A very good overarching student text book which deals comprehensively with the main themes and topics within criminal justice. - Jenny Johnstone, Newcastle Law School, Newcastle University An excellent book that is invaluable to new students in particular, it gives a good, clear insight into the Criminal Justice System and also has good review and discussion points to reinforce the key learning points...The best book in its field. - Dr. Richard Peake, University of Leeds The 5th edition continues to provide a comprehensive introduction to all aspects of the Criminal Justice system. Fully up to date, it combines a description of the major agencies involved in the control of crime and the pursuit of justice with an introduction to criminal justice theory and key concepts in English criminal law.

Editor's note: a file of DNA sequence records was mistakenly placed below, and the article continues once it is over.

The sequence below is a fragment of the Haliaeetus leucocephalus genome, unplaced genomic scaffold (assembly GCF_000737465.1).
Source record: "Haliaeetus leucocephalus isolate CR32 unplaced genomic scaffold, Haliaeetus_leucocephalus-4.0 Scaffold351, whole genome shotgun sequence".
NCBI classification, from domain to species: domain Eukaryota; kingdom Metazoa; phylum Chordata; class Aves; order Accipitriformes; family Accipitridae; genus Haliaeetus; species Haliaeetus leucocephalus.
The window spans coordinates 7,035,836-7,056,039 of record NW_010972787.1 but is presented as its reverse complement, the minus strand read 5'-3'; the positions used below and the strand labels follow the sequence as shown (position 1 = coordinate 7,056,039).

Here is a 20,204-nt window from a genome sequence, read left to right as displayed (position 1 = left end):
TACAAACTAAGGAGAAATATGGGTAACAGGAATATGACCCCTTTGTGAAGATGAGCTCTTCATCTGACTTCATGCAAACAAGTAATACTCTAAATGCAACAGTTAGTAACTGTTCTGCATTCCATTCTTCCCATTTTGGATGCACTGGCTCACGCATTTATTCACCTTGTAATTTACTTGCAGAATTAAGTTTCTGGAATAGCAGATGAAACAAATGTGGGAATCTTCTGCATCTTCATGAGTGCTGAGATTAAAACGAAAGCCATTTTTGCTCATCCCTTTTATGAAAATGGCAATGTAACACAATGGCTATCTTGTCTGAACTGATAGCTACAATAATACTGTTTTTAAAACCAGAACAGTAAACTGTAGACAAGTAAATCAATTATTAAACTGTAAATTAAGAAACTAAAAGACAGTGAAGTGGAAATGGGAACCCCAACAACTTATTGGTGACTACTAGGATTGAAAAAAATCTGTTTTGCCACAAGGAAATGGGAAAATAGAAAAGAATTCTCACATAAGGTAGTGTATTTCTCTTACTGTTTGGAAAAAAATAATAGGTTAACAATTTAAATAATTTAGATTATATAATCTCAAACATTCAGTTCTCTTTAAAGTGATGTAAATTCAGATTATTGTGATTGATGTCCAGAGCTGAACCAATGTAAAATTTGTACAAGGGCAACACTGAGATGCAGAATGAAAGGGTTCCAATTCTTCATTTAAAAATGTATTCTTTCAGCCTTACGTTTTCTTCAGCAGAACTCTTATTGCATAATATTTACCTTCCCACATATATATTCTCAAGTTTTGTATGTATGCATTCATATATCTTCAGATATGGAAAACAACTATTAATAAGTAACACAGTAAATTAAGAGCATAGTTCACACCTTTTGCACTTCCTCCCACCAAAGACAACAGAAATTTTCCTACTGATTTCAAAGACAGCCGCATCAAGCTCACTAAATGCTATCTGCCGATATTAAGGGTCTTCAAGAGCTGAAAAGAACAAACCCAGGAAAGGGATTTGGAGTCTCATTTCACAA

* Visually engaging and accessible, designed to support diverse learning needs and abilities. * Up-to-date content following the latest QCF specification and standards. * Assessment activities in each unit to put the learning in context and prepare the learner for real assessment. * Up-to-date case studies to encourage learners to see how theory relates to industry practice and links to their future career. * Authentic workplace scenarios put learners in the professionals' shoes, allowing them to apply their knowledge to a real-life situation and consolidate their understanding. * Hints and tips for success written by experienced authors and tutors in the industry, to help learners get the most from their BTEC course. * Complete coverage of the BTEC Level 2 Specialist Qualifications in Door Supervision and Security Guarding. About the author team Alannah Burke has over 20 year experience in security and physical intervention training and has been training Door Supervisors for SIA licensing since regulation began. She is trained in the delivery of Physical Intervention. Andy Element has worked in the security industry for over a decade and has been employed in various roles including static guarding, event security and door supervision. Andy is an experienced trainer of door supervision, security guarding, CCTV, wheel clamping and stewarding. Andy is trained in delivery of Physical. Physical Intervention. He has over three decades martial arts experience and teach courses in self defence. Debra Gray has taught and managed public services for the last 13 years and is currently Head of Learning for Sport and Public Services at Chesterfield College. Her responsibilities include qualifications in door supervision, security guarding , event stewarding, self defence and conflict management. She has a BSc in Criminology, MSc in Criminal Justice Studies and an MA in Educational Management She is a qualified self defence instructor and have a black belt in full contact kick boxing, a black belt in semi contact kick boxing and a brown belt in ju jitsu. She has written over 20 different publications for Pearson over the last 10 years.